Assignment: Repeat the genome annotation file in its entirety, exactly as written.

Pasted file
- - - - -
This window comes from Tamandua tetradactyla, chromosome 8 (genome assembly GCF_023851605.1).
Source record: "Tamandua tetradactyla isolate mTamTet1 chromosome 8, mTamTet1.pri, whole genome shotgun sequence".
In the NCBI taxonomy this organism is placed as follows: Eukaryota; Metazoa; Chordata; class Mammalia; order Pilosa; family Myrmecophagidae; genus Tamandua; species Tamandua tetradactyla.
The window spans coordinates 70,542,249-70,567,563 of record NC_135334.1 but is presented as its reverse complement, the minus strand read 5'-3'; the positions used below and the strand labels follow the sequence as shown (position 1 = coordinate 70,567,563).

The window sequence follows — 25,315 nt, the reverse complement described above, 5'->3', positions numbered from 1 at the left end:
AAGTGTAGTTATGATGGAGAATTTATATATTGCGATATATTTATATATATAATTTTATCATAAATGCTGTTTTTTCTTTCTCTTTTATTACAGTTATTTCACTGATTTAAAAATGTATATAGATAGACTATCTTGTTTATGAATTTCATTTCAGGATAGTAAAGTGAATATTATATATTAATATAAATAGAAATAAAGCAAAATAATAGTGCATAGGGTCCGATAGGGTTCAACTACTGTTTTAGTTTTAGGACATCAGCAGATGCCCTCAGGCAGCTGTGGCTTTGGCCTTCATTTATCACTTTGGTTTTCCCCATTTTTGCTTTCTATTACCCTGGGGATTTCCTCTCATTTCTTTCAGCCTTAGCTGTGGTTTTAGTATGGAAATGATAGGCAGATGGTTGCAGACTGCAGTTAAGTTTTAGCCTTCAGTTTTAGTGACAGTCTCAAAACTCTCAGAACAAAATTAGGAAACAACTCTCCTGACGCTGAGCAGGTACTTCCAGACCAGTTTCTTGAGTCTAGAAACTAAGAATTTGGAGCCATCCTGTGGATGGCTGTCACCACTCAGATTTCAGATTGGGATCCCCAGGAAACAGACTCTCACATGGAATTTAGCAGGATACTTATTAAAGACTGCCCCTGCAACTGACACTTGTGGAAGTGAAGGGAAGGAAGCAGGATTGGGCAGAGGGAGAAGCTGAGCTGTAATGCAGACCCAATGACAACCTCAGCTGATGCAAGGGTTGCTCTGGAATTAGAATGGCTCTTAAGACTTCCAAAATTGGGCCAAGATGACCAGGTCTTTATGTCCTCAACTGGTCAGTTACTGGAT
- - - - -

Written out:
This window comes from Tamandua tetradactyla, chromosome 8 (genome assembly GCF_023851605.1).
Source record: "Tamandua tetradactyla isolate mTamTet1 chromosome 8, mTamTet1.pri, whole genome shotgun sequence".
In the NCBI taxonomy this organism is placed as follows: Eukaryota; Metazoa; Chordata; class Mammalia; order Pilosa; family Myrmecophagidae; genus Tamandua; species Tamandua tetradactyla.
The window spans coordinates 70,542,249-70,567,563 of record NC_135334.1 but is presented as its reverse complement, the minus strand read 5'-3'; the positions used below and the strand labels follow the sequence as shown (position 1 = coordinate 70,567,563).

The window sequence follows — 25,315 nt, the reverse complement described above, 5'->3', positions numbered from 1 at the left end:
AAGTGTAGTTATGATGGAGAATTTATATATTGCGATATATTTATATATATAATTTTATCATAAATGCTGTTTTTTCTTTCTCTTTTATTACAGTTATTTCACTGATTTAAAAATGTATATAGATAGACTATCTTGTTTATGAATTTCATTTCAGGATAGTAAAGTGAATATTATATATTAATATAAATAGAAATAAAGCAAAATAATAGTGCATAGGGTCCGATAGGGTTCAACTACTGTTTTAGTTTTAGGACATCAGCAGATGCCCTCAGGCAGCTGTGGCTTTGGCCTTCATTTATCACTTTGGTTTTCCCCATTTTTGCTTTCTATTACCCTGGGGATTTCCTCTCATTTCTTTCAGCCTTAGCTGTGGTTTTAGTATGGAAATGATAGGCAGATGGTTGCAGACTGCAGTTAAGTTTTAGCCTTCAGTTTTAGTGACAGTCTCAAAACTCTCAGAACAAAATTAGGAAACAACTCTCCTGACGCTGAGCAGGTACTTCCAGACCAGTTTCTTGAGTCTAGAAACTAAGAATTTGGAGCCATCCTGTGGATGGCTGTCACCACTCAGATTTCAGATTGGGATCCCCAGGAAACAGACTCTCACATGGAATTTAGCAGGATACTTATTAAAGACTGCCCCTGCAACTGACACTTGTGGAAGTGAAGGGAAGGAAGCAGGATTGGGCAGAGGGAGAAGCTGAGCTGTAATGCAGACCCAATGACAACCTCAGCTGATGCAAGGGTTGCTCTGGAATTAGAATGGCTCTTAAGACTTCCAAAATTGGGCCAAGATGACCAGGTCTTTATGTCCTCAACTGGTCAGTTACTGGAT